Apr 08, 2010 Leeanna rated it it was ok  ·  review of another edition
Shelves: i-own
I Am Mordred, by Nancy Springer

In "I Am Mordred," Springer recounts the life of King Arthur's illegitimate son, the son who will kill him. Mordred's typically gotten a bad rap or been ignored in Authurian stories, and Springer takes a different approach and tries to show what led to him killing Arthur.

Because Mordred was conceived by Arthur and his half-sister, he was considered morally evil as soon as he was born. Springer examines Mordred through the lens of today, where most people assume ch
Apr 23, 2014 Liz rated it really liked it  ·  review of another edition
I read this book because I had previously read another book by the same author called I am Morgan le fay. both books are an interesting adaption of the classic tale of king Arthur, Camelot, and Avalon. this version begins with king Arthur filling a boat with newborn boys in order to ensure that his own son does not come back and fulfill his destiny and kill him. The boat was found by a fisherman and there was one baby still living. The fisherman and his wife had recently lost their own child so ...more
Apr 13, 2008 Erin rated it really liked it  ·  review of another edition
Recommended to Erin by: Nii
Springer's second novel does not fail to please. As a fan of I Am Morgan Le Fay, I was excited, to say the least, to read its companion, I Am Mordred. Immediately I can sense Springer's descriptive style and her way of drawing you inside the novel. I think what I adored most about this novel is how she takes the situation of a medieval teenager and yet it reads like a modern teenager's story. Mordred is easily relatable, in his yearning for his father's acceptance and love, and how teenagers are ...more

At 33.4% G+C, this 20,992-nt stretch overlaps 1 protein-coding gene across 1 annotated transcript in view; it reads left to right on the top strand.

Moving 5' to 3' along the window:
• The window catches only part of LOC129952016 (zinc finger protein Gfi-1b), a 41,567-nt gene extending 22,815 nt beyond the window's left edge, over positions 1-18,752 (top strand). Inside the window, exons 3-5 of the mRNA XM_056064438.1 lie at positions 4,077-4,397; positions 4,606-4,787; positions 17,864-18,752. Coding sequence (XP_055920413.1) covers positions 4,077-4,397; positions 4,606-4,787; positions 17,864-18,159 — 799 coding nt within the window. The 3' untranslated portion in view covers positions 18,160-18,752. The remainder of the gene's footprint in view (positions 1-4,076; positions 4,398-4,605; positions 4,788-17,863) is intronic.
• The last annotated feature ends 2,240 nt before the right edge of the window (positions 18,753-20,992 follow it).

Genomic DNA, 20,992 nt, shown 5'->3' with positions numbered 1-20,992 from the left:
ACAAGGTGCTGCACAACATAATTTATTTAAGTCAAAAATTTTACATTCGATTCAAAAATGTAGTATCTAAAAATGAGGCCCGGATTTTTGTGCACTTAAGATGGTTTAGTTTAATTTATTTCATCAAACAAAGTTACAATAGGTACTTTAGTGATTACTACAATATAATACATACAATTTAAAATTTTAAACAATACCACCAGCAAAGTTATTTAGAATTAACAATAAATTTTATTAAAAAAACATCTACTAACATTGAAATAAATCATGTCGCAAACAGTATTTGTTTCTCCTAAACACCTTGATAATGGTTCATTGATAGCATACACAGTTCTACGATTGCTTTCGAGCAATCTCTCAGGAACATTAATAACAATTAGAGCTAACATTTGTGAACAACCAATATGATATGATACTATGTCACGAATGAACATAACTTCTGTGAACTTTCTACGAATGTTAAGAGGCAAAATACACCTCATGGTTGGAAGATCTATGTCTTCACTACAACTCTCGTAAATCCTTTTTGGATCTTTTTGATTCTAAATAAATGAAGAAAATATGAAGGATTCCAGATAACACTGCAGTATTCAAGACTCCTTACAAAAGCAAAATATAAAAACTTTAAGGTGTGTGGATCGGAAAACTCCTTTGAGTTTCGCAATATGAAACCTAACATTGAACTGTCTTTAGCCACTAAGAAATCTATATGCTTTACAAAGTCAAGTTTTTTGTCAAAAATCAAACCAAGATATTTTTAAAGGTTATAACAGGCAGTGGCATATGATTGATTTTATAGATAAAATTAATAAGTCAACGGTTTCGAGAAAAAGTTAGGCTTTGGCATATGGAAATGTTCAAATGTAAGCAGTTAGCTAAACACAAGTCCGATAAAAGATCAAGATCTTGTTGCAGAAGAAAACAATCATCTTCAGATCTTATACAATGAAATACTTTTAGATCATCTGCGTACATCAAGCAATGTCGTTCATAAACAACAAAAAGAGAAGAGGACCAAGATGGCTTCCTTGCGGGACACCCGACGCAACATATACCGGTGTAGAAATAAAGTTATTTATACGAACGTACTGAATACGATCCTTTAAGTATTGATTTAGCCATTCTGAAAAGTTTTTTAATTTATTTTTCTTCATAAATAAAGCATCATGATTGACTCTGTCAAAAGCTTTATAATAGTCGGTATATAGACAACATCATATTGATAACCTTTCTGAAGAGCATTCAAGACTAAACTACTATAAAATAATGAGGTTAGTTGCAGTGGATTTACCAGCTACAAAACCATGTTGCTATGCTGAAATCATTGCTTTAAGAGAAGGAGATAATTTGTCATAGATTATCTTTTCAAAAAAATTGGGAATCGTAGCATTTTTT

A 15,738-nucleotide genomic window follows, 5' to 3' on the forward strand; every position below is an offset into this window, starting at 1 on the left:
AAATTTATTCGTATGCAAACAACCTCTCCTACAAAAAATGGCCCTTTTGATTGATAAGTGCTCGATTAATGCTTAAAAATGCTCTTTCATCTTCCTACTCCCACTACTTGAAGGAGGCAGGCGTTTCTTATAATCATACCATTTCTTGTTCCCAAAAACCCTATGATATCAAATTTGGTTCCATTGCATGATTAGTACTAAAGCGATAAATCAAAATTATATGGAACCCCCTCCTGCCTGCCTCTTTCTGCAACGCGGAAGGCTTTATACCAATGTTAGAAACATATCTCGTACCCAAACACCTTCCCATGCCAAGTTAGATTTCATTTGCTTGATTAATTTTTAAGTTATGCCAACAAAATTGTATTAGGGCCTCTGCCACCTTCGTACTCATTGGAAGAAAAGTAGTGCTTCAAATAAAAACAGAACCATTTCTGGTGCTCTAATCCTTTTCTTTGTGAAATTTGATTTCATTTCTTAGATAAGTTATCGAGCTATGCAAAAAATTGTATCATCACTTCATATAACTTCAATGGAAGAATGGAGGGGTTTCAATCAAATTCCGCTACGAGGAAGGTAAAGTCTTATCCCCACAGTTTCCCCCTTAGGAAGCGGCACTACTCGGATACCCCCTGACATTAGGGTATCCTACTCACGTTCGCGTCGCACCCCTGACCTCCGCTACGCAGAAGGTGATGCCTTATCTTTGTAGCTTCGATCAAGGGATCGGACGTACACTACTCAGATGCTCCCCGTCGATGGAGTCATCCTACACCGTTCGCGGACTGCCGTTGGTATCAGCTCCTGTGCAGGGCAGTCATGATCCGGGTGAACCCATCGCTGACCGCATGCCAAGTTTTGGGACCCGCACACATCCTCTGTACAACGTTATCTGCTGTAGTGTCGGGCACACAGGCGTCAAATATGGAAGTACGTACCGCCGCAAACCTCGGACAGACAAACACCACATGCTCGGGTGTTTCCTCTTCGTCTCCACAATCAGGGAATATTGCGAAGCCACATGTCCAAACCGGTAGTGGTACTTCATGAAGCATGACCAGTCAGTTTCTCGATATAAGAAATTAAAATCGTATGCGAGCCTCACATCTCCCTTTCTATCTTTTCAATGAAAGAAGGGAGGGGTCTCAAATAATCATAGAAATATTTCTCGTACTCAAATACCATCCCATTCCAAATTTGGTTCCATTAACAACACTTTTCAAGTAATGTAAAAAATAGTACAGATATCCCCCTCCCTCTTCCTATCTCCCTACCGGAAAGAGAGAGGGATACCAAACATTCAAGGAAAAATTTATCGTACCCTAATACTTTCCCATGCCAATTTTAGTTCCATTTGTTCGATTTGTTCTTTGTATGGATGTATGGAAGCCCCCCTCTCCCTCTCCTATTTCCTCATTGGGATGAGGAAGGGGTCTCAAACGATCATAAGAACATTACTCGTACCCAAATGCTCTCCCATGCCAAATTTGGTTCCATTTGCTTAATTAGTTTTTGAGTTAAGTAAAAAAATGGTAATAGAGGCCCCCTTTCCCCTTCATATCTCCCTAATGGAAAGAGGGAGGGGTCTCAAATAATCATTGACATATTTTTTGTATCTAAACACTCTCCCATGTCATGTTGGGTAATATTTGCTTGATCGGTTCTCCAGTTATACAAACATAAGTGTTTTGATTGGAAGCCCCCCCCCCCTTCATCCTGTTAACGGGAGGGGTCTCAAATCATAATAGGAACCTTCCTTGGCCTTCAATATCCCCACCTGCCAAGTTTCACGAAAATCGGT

Aug 19, 2011 Aryana rated it really liked it  ·  review of another edition
The Arturian saga told from the point of view of Mordred, Arthur's bastard son, sired with his own sister. A child of prophecy, for Merlin told Arthur that he would die by his own son's hand. The king has to act - to prevent his son from killing him, he must kill his son, an so 40 babies are sent on the sea in a small boat to die out there, Mordred among them. Fisherfolk found him, the only baby living among all the dead, he grows to be a fisher boy until Nyneve finds him and takes him to Lothia ...more
This review has been hidden because it contains spoilers. To view it, click here.
Sep 13, 2012 Jessica rated it really liked it  ·  review of another edition
I usually prefer a more happy, hopeful story, but since I knew the story of Mordred was more of a tragedy from the beginning, at least I was prepared for it. It is a very sad story, but it has a lot of emotion and goodness, and you really feel for Mordred as from a young age he was pulled away from happiness and forced to struggle with a fate he couldn't escape and went against his very nature. I really loved his dog Gull and his friend and counselor Nyneve, and you even come to really love Mord ...more